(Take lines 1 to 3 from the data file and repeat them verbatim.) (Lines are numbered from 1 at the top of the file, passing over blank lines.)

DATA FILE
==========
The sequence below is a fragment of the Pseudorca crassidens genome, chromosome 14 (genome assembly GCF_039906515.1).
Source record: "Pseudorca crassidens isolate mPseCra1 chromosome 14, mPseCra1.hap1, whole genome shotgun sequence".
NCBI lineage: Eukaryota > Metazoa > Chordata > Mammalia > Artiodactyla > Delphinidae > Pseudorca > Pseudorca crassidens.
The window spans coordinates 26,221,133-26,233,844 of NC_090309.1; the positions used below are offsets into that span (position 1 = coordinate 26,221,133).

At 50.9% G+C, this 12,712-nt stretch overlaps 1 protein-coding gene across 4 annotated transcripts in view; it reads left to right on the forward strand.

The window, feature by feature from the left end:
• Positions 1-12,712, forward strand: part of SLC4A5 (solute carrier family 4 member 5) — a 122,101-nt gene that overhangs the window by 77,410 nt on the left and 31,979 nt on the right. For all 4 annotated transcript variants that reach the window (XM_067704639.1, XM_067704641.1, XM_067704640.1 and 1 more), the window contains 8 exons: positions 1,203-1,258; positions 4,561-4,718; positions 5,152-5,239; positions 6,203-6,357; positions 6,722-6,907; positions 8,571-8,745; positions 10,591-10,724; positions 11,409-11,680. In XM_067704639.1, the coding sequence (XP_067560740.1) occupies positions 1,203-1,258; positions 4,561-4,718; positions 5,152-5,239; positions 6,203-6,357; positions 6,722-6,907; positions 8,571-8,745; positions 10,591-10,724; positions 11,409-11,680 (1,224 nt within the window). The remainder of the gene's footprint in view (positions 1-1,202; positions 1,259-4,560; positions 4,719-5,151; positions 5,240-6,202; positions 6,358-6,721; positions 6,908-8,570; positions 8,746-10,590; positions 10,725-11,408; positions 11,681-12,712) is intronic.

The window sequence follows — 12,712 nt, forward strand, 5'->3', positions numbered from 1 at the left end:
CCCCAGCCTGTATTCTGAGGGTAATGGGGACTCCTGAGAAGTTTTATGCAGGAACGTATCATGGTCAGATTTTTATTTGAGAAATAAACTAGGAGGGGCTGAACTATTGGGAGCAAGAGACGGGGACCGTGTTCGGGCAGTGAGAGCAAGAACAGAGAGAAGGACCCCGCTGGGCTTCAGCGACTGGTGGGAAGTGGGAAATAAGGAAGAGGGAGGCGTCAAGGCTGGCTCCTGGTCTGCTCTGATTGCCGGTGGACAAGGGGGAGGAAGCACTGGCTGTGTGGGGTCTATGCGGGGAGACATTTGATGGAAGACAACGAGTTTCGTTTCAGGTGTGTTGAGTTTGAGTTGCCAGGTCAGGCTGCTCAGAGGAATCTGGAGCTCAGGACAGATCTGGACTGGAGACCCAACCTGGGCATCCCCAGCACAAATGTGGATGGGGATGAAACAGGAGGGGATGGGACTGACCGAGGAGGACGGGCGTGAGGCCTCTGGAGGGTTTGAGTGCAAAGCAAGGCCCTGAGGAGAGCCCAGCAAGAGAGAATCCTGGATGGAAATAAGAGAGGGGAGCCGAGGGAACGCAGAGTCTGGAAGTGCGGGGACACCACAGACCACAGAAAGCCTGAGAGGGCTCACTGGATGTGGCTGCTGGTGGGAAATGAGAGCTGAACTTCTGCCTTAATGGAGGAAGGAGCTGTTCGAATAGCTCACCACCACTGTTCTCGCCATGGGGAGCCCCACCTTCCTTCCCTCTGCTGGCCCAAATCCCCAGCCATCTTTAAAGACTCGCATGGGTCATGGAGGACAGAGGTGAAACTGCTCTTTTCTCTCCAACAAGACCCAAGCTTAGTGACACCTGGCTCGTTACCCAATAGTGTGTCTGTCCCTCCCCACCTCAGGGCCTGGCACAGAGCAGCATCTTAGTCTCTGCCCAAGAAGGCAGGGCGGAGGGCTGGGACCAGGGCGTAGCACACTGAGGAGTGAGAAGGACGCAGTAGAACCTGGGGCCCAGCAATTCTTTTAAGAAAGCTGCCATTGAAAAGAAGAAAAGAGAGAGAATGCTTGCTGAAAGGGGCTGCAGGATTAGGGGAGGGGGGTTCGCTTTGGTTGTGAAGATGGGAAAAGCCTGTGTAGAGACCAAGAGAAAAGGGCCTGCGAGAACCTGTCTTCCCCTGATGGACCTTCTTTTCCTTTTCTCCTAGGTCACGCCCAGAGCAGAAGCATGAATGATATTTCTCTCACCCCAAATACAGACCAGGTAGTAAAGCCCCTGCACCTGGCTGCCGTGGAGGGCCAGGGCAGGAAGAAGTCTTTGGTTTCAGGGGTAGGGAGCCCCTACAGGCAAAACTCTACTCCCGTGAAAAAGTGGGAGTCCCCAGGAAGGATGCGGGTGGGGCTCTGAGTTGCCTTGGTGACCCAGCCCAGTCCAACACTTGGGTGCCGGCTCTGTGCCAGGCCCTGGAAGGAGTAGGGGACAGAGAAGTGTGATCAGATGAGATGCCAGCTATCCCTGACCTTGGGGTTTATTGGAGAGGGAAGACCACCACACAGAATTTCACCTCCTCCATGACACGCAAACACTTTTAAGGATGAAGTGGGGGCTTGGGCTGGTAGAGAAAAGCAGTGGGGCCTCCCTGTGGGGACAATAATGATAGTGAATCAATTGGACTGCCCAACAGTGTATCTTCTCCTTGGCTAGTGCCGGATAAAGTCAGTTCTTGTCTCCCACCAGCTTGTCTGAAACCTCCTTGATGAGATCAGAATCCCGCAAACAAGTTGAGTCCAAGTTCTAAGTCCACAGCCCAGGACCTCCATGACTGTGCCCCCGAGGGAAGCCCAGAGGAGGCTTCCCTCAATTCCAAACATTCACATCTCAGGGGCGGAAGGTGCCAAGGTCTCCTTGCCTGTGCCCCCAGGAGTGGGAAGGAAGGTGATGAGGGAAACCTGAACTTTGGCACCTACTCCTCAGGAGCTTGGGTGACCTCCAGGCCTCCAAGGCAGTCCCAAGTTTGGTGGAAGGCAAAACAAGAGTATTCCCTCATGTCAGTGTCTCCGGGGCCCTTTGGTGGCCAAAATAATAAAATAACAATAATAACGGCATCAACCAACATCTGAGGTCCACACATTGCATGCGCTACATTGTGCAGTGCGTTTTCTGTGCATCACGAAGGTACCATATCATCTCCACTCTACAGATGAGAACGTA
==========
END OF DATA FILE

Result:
The sequence below is a fragment of the Pseudorca crassidens genome, chromosome 14 (genome assembly GCF_039906515.1).
Source record: "Pseudorca crassidens isolate mPseCra1 chromosome 14, mPseCra1.hap1, whole genome shotgun sequence".
NCBI lineage: Eukaryota > Metazoa > Chordata > Mammalia > Artiodactyla > Delphinidae > Pseudorca > Pseudorca crassidens.